A simple method that makes it easier to fill in your blank pages
It may seem like a daunting task to turn a simple idea into a precisely structured outline, with fully developed A- and B-stories, exciting action and funny comedy. And it would be daunting if you tried to start writing your outline from the beginning of the story, straight through to the end. In fact, that’s just how to give yourself a good case of writer’s block, or what I call blank page syndrome. Fortunately, that’s not how stories are written. Writing this way would be like trying to build a house without any blueprints.
Writing a story is very similar to building a house. When you build a house you know you’re going to have bedrooms, bathrooms, a kitchen, garage, and a family room. These are the basic elements of any house. A story has its basic elements as well.
Just as you decide on what rooms you want before you build your house, you work out your story beats before you start writing an outline. A story beat, for our purposes, is simply a short description of what a scene will include. For example, in the opening scene of the original Star Wars movie, a description of the beat might be as simple as “Vader captures the princess while C-3PO and R2 escape.”
This gives the writer enough information to have a conceptual understanding of the scene, which is all one needs to know in order to begin stringing beats together.
It is at the beat stage where your story begins to take form. If you get your beats right, the rest is easy. The beats are where you find your structure, the backbone of the story.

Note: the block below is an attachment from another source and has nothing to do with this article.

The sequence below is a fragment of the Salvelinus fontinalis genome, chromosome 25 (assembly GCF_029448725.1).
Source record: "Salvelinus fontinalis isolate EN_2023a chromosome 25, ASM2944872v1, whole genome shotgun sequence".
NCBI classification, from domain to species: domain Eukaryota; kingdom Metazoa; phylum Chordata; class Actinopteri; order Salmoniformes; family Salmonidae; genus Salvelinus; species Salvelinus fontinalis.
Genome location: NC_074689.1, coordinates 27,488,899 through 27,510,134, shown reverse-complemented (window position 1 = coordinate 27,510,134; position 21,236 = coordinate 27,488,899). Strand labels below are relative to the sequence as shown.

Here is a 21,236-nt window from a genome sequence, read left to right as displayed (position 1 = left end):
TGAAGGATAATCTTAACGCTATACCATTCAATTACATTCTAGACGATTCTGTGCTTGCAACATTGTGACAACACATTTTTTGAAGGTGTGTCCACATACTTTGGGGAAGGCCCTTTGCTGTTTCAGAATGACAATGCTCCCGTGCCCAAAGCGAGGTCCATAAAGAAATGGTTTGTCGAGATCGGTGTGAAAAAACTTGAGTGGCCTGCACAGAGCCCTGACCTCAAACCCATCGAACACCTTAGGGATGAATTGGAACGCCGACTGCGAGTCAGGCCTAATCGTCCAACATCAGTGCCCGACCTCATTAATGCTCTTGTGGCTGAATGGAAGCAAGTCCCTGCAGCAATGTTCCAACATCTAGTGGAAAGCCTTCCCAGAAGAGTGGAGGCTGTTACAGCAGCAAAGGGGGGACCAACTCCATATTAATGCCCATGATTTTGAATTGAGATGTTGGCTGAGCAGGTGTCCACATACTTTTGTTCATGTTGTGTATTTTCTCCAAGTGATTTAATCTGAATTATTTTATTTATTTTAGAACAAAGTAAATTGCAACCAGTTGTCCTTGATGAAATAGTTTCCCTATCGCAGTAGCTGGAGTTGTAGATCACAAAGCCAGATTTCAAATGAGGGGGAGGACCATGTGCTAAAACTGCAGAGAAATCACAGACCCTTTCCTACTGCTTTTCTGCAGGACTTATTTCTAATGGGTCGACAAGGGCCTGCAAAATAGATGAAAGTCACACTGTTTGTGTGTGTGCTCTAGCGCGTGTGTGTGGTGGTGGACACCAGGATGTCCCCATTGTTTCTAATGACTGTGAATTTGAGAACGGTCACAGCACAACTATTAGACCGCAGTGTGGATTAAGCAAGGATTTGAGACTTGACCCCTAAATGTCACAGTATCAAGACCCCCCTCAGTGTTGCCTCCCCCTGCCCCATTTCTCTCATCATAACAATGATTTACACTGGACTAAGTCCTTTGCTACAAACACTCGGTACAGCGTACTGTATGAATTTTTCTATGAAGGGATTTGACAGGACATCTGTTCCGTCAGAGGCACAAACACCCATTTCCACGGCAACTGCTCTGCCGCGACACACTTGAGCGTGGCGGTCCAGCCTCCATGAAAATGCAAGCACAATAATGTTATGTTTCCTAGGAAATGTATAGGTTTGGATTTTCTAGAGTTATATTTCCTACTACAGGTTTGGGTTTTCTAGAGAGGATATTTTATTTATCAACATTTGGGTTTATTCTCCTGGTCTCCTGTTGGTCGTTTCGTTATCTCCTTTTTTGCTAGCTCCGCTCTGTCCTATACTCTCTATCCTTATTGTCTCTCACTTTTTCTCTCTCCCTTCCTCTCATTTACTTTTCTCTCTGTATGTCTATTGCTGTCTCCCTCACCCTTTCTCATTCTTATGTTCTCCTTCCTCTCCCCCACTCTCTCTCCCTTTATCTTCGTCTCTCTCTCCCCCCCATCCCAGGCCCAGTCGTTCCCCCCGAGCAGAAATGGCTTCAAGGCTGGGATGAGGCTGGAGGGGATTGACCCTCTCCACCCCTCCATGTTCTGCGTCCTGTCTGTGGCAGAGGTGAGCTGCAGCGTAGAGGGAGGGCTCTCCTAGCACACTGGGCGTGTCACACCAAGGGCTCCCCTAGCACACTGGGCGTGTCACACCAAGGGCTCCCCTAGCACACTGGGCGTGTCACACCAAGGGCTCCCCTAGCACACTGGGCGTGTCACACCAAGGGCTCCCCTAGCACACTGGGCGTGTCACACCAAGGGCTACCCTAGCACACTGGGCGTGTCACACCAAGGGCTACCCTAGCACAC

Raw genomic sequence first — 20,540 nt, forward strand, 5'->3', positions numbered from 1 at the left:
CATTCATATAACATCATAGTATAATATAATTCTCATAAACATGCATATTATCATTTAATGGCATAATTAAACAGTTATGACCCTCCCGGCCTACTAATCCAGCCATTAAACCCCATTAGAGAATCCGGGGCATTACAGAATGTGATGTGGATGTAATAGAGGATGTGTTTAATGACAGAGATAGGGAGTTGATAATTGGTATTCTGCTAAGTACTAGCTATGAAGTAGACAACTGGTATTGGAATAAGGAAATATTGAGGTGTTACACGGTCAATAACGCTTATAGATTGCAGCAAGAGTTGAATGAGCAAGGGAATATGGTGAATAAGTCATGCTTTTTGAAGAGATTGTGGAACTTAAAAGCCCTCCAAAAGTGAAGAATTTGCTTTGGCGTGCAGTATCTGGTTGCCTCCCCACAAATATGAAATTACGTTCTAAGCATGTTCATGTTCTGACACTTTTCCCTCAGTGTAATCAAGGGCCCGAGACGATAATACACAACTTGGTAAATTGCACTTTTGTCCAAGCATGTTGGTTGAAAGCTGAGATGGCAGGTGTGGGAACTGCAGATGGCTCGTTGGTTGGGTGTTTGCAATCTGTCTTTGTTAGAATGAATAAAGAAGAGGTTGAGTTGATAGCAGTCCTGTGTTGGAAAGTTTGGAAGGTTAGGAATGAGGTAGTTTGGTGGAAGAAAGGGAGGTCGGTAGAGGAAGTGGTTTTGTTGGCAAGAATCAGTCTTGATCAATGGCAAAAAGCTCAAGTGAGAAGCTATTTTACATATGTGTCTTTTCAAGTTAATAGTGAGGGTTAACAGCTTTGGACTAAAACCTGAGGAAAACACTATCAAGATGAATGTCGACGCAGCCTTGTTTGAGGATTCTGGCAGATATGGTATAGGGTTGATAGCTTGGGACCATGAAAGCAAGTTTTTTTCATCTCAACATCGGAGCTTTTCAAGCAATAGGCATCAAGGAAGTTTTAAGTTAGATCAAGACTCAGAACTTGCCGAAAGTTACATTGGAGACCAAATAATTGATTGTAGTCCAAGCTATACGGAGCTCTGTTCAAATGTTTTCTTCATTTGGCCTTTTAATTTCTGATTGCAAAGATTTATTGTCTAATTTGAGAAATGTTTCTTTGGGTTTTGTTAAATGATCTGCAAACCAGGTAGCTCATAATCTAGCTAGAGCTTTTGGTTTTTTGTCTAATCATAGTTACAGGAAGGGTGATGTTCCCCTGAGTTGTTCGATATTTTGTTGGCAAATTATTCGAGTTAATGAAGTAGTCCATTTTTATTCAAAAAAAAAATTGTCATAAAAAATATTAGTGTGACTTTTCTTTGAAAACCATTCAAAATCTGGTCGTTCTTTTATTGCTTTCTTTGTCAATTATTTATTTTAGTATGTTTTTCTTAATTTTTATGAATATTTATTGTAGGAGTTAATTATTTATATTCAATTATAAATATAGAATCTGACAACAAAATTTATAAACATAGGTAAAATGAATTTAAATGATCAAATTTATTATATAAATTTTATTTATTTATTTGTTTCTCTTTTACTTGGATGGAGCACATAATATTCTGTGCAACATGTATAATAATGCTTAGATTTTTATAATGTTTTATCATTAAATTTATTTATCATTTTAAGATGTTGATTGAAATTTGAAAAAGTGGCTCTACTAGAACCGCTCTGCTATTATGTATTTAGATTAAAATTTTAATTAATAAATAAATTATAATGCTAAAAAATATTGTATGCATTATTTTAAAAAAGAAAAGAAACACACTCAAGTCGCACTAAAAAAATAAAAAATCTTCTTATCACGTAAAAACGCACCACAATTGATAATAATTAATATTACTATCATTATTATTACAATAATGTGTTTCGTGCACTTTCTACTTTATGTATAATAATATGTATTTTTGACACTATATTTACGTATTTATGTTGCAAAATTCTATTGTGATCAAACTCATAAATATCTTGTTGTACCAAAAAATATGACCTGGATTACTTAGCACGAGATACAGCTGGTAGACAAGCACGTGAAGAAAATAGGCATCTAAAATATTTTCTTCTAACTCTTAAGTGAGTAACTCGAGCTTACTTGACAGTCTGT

Now, how do we come up with all these story beats? To the novice writer this may sound like an overwhelming question. You look at that blank monitor and the thought of filling screens with meaningful words sends you spinning. There’s an infinity of ideas out there. Where do I start? What do I do?
Relax! The answer is amazingly simple. All you have to do to start the process is ask yourself one question:
“What are the scenes that must be there?”
By answering this question over and over you will discover the basic beats of your story.
One of the things that makes this story development method so easy is that when coming up with scenes you don’t have to worry about the order in which you think of them. While answering the “must” scene question, just write down all of your beats in the order they come to you. Keep them as short as possible so that you can view them at a glance. When you’re done listing the beats, number each one. I use the auto-numbering feature in Word to do this so that the numbers are always in their proper sequence. Then all you have to do is drag-and-drop the beat you think should come first to the top of the list. Find the beat you think should come next and drag it to the second line. Continue this until you’ve got them in the order you think is right.
You’re not done with your beats at this point, but by having them in order you’ll be able to tell what new beats “must” be there in order to connect the beats you have. As you continue this process the most important beats will fall in place. Once you’ve got the basic structure down you can begin to have fun expanding and embellishing your outline.
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